In the space between the two ranges, it was proposed to erect a fountain, formed of the eight column’s of the portico of Carlton House, (which was in elaborate imitation of the Temple of Jupiter Stator, at Rome,) to which eight on the same model were to be added. The balustraded terrace had been continued fronting the Park with a view to this embellishment. It however occurred to some guardian of the public weal, that the above space presented an eligible opportunity for a grand public entrance from Pall Mall into the Park. The idea was mooted in Parliament; but some difficulties arose, from the leases already granted
While these improvements were in progress, a monumental memorial had been projected by the British Army to their late commander-in-chief, the Duke of York; an expression of grateful sympathy which must be recorded to the honour of truly British hearts. The funds for this tribute were augmented by each individual of the above branch of the service contributing one day’s pay. The design was furnished by Mr. Benjamin Wyatt, the architect of the superb mansion built for the Duke of York; and, after the execution was somewhat advanced, it was resolved to set up the tribute in the place it now occupies.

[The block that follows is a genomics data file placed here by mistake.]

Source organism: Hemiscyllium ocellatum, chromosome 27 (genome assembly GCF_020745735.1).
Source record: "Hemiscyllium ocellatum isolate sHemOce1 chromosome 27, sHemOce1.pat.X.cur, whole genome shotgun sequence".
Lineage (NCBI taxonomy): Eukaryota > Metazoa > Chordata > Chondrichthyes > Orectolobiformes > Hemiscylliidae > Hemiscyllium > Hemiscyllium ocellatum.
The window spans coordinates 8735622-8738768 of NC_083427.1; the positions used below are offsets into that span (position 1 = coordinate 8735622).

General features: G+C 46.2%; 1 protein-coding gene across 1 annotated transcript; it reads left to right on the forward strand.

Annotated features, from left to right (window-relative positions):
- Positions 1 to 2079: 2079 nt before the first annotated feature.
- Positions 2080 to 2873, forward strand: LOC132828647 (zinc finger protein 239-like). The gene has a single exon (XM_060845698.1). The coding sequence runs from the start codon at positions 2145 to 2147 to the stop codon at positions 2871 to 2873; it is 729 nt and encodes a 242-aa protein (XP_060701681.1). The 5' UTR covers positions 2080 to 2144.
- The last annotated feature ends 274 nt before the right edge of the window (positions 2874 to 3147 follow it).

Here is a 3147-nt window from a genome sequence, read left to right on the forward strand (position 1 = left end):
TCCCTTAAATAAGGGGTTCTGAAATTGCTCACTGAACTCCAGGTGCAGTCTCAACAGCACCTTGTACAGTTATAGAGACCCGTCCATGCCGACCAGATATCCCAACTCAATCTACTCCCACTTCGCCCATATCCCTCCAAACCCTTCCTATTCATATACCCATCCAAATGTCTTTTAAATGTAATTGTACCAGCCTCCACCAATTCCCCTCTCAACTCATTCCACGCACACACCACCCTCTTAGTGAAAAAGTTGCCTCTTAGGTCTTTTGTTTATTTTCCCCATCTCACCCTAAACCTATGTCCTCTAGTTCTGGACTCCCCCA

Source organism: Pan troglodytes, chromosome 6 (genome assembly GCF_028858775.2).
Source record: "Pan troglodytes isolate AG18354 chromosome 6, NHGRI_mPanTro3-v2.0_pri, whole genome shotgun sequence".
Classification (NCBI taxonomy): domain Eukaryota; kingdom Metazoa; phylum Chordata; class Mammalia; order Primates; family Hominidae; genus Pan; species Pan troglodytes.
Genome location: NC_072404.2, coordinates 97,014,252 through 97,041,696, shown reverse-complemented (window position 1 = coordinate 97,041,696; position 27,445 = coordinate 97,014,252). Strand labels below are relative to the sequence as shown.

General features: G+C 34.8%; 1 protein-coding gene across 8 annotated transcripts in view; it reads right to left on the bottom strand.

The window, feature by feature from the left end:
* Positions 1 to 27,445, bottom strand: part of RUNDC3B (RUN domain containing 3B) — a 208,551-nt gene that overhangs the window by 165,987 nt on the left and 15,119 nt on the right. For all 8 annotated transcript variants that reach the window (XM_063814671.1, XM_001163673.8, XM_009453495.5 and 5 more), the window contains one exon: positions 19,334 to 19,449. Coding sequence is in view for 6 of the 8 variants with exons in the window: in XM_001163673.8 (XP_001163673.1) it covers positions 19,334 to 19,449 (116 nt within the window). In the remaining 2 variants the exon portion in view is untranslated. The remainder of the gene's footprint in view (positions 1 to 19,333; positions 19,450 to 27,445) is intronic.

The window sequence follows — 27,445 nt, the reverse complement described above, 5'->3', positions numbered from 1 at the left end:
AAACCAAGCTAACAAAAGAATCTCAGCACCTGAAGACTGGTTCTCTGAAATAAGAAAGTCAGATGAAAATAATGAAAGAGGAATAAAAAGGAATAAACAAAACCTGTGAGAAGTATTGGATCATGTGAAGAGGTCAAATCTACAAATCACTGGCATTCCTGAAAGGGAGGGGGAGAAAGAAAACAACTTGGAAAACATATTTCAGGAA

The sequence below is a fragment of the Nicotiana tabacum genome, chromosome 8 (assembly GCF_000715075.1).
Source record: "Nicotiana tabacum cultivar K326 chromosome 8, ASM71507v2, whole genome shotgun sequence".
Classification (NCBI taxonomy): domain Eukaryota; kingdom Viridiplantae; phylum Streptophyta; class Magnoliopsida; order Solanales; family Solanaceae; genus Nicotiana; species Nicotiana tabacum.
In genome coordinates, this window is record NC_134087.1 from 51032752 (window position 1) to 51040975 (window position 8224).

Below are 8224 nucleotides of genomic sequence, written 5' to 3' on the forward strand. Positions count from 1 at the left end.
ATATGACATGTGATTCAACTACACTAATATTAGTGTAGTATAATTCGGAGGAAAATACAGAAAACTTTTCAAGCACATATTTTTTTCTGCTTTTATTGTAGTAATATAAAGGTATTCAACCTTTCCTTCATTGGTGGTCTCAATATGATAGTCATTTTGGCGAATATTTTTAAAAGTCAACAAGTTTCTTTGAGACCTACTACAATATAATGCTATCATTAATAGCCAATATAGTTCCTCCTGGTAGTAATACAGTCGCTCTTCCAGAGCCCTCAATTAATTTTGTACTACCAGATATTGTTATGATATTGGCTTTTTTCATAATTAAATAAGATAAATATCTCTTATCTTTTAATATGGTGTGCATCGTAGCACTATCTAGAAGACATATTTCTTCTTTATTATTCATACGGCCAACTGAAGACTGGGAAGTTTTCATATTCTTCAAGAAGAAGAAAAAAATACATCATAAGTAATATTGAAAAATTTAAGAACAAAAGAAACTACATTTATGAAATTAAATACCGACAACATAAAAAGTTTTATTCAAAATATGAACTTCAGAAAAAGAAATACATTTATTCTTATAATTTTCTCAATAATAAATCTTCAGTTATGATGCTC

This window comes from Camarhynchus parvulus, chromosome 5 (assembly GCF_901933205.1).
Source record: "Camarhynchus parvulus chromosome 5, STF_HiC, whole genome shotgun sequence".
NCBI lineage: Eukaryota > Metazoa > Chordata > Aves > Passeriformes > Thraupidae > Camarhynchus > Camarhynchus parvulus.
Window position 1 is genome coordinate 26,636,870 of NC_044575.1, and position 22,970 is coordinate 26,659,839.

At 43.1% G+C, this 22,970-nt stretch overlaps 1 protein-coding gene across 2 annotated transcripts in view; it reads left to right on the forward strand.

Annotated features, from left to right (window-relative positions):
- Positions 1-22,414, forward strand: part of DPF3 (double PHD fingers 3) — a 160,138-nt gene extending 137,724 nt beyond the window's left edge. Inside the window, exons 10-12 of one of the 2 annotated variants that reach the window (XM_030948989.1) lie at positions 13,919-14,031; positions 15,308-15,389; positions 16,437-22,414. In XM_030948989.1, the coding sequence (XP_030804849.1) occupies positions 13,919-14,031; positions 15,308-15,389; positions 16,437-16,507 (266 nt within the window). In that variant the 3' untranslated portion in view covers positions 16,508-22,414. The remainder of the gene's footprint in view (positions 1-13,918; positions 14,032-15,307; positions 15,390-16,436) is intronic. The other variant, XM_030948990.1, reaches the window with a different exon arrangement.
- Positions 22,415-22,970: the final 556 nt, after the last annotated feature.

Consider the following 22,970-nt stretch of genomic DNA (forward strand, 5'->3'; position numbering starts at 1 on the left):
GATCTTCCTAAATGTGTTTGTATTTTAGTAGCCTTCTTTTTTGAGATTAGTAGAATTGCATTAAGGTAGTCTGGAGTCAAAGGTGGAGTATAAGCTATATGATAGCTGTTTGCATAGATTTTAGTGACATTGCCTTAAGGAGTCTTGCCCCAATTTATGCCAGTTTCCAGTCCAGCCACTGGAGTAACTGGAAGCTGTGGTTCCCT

The monument consists of a plain Doric column, surmounted with a colossal statue of the Duke of York. The pedestal and shaft are of fine granite. The plinth, or base of the pedestal, is 22 feet square, and the pedestal 18 feet; the circumference of the shaft is 11 feet 6 inches, decreasing to 10 feet 2 inches at the top; the abacus is 13 feet 6 inches square. The interior of the column may be ascended by a winding staircase of 169 steps, lit by narrow loop-holes.
From the top stair a doorway opens to the exterior of the abacus, which will be enclosed with a massive iron railing, so as to form a prospect gallery. The iron-work is not yet completed; but, as we have enjoyed the view from two sides of the square, we can vouch for its commanding a fine coup d’oeil of the whole metropolis, and certainly the finest view of its most embellished quarter. From this spot alone can the magnificence of Regent-street be duly appreciated, and above all the skill of the architect in effecting the junction of the lines by the classical introduction of the Quadrant.